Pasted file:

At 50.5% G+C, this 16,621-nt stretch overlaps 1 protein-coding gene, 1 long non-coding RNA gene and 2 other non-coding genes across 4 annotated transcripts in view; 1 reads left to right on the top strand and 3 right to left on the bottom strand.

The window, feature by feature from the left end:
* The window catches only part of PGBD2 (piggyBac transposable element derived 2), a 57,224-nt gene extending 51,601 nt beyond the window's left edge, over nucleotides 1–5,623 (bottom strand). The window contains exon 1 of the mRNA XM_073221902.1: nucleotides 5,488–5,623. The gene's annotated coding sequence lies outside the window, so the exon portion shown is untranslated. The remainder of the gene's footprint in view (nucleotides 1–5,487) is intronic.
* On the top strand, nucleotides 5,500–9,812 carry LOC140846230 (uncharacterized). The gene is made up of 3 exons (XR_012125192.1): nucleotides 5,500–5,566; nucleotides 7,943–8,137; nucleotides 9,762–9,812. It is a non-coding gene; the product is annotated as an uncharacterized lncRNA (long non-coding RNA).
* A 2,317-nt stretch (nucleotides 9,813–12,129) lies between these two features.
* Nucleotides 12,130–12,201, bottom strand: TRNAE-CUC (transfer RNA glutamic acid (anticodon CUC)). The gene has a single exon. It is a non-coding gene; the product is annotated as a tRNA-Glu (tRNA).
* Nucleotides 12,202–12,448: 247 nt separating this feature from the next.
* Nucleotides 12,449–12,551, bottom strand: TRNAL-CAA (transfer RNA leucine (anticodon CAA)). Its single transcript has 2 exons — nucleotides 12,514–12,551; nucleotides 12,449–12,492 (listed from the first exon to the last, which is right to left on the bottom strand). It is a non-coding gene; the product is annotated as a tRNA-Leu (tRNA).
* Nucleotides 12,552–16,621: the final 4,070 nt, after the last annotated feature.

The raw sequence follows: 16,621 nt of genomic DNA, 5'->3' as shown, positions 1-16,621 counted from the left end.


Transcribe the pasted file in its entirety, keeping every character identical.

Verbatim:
At 50.5% G+C, this 16,621-nt stretch overlaps 1 protein-coding gene, 1 long non-coding RNA gene and 2 other non-coding genes across 4 annotated transcripts in view; 1 reads left to right on the top strand and 3 right to left on the bottom strand.

The window, feature by feature from the left end:
* The window catches only part of PGBD2 (piggyBac transposable element derived 2), a 57,224-nt gene extending 51,601 nt beyond the window's left edge, over nucleotides 1–5,623 (bottom strand). The window contains exon 1 of the mRNA XM_073221902.1: nucleotides 5,488–5,623. The gene's annotated coding sequence lies outside the window, so the exon portion shown is untranslated. The remainder of the gene's footprint in view (nucleotides 1–5,487) is intronic.
* On the top strand, nucleotides 5,500–9,812 carry LOC140846230 (uncharacterized). The gene is made up of 3 exons (XR_012125192.1): nucleotides 5,500–5,566; nucleotides 7,943–8,137; nucleotides 9,762–9,812. It is a non-coding gene; the product is annotated as an uncharacterized lncRNA (long non-coding RNA).
* A 2,317-nt stretch (nucleotides 9,813–12,129) lies between these two features.
* Nucleotides 12,130–12,201, bottom strand: TRNAE-CUC (transfer RNA glutamic acid (anticodon CUC)). The gene has a single exon. It is a non-coding gene; the product is annotated as a tRNA-Glu (tRNA).
* Nucleotides 12,202–12,448: 247 nt separating this feature from the next.
* Nucleotides 12,449–12,551, bottom strand: TRNAL-CAA (transfer RNA leucine (anticodon CAA)). Its single transcript has 2 exons — nucleotides 12,514–12,551; nucleotides 12,449–12,492 (listed from the first exon to the last, which is right to left on the bottom strand). It is a non-coding gene; the product is annotated as a tRNA-Leu (tRNA).
* Nucleotides 12,552–16,621: the final 4,070 nt, after the last annotated feature.

The raw sequence follows: 16,621 nt of genomic DNA, 5'->3' as shown, positions 1-16,621 counted from the left end.